The oldest surviving description of cancer is written on a papyrus from about 1600 B.C. The hieroglyphics record a probable case of breast cancer: “a bulging tumor . . . like touching a ball of wrappings.” Under “treatment,” the scribe concludes: “none.”

 In Mukherjee’s words: “dying, even more than death, defines the illness.”

The other day I was reaching up on a high pile of books and Elisabeth Kübler-Ross’ On Death and Dying fell down and hit me in the face. I’ve never read it. I feel like I don’t have to now. I know what  dying feels like. Like a punch in the face.

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15 July 2009: the Lord preserves the young ones

The sick cloud of the final chemo—I can hardly write or fathom the date. Barely able to function in this sick, spinning state. Unable to speak coherently to my mother—having caught me in the library, demanding a date to book my return—a suggestion I mooted yesterday as an alternative to my father’s coming here for my surgery, but now I’m unsure as to whether it is an entirely coherent idea and cannot be asked to consider it now. Everything is overwhelming.

Last night: sitting by an open window with lotioned feet, alone, reading de Beauvoir’s Memoirs of a Dutiful Daughter. A brown-red leaf had blown in through the window—made me feel alive and sad.

Yesterday I stumbled across Toru Dutt’s The Diary of Mademoiselle d’Arvers in the Wantage Public Library. Strange and fascinating, this young and sadly fated Indian woman writing French, her character’s deep and desperate fear of death, the clinging to conjectured concepts of marital and maternal love—and the author herself dead of consumption at twenty-one. Everything in the book clings to youth as salvation, yet admits the futility of such thinking.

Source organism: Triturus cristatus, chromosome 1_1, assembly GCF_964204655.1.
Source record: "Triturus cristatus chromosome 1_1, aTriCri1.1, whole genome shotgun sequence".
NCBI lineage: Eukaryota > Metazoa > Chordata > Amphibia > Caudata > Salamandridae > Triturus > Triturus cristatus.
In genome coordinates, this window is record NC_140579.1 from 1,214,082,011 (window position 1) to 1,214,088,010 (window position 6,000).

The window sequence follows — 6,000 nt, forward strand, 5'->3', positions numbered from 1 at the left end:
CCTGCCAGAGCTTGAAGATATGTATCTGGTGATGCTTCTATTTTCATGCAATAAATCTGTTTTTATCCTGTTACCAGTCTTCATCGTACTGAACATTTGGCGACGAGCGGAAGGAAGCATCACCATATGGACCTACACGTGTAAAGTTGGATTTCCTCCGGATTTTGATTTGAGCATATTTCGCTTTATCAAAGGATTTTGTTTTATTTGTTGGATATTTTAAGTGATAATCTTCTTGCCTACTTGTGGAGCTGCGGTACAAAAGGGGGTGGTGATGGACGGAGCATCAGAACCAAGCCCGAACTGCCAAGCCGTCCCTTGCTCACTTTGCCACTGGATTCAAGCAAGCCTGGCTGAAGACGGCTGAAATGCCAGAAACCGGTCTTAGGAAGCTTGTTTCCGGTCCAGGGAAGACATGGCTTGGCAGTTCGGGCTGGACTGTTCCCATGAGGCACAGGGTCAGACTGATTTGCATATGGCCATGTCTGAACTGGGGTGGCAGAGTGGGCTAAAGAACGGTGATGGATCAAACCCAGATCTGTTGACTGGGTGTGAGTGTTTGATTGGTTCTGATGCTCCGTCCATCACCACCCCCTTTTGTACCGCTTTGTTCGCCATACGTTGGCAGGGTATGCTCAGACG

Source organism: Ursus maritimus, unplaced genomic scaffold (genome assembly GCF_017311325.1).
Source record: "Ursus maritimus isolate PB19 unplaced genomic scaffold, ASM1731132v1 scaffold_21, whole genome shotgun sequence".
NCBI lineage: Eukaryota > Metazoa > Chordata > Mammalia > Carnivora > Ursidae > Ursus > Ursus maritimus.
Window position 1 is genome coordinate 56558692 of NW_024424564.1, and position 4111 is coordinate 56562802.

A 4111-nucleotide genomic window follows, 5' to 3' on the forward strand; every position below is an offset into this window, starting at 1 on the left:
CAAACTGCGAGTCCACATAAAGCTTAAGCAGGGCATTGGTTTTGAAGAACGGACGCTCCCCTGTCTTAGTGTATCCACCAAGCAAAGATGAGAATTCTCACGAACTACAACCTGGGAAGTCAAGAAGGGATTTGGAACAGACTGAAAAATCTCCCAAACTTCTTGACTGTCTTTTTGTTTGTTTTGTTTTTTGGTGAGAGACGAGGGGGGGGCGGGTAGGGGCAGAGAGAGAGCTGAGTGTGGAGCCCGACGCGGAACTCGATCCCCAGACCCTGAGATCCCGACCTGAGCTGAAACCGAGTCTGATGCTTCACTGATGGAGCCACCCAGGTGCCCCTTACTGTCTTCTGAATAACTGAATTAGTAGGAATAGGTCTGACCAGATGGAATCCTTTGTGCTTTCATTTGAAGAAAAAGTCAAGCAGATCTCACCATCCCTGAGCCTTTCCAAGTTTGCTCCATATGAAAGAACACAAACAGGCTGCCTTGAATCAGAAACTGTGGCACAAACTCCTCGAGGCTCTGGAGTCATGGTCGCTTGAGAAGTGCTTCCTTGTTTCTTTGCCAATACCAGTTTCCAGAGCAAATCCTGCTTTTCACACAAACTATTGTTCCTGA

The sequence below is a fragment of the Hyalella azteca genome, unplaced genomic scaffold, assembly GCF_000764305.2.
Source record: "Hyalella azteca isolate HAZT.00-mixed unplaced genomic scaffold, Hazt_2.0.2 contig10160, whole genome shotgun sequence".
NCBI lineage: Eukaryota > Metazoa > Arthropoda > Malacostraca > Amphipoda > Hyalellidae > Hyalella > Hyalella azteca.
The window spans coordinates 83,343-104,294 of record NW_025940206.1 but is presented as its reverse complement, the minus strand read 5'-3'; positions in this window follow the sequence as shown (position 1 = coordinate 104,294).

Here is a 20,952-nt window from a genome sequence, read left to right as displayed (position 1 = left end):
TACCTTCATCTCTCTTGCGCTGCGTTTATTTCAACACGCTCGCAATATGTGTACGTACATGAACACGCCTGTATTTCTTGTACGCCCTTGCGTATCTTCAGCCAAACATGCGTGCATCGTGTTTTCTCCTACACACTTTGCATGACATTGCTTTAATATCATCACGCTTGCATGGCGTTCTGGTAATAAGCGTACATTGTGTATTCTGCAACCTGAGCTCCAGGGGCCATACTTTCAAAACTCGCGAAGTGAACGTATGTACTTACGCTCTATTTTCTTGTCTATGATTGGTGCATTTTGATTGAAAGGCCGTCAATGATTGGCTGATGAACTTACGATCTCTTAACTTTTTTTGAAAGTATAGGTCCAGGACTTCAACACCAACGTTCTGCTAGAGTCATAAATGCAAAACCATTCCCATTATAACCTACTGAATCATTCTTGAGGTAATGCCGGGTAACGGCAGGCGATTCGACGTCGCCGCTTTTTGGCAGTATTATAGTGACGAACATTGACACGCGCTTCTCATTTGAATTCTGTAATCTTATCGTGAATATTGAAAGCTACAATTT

“I have great faith in youth,” the doctor says—

but Marguerite’s frightful prophetic dreams; the recurring song, the buried bride—all that Ophelia-like sad youth and chastity—and her pathetic question: “The Lord preserves the young ones: he will preserve me, won’t he, my friend?”

All the time having known, from her dream of her husband with “the face of Death,” that “When the trees will flower again, I will no longer be there; I will be lying under the cold grass.”

The Epilogue sadly woven with Psalm CXVI:

I love the Lord, because he has heard
my voice and my supplications.
Because he inclined his ear to me,
therefore I will call on him as long as I live.
The snares of death encompass me;
The pangs of Sheol laid hold on me;
I suffered disress and anguish.
Then I called on the name of the Lord:
‘O Lord, I beseech thee, save my life!’

Gracious is the Lord, and righteous;
our God is merciful.
The Lord preserves the simple;
When I was brought low, he saved me.
Return, O my Soul, to your rest;
for the Lord has dealt bountifully with you.
For thou hast delivered my soul from death,
my eyes from tears,
my feet from stumbling;
I walk before the Lord
in the land of the living…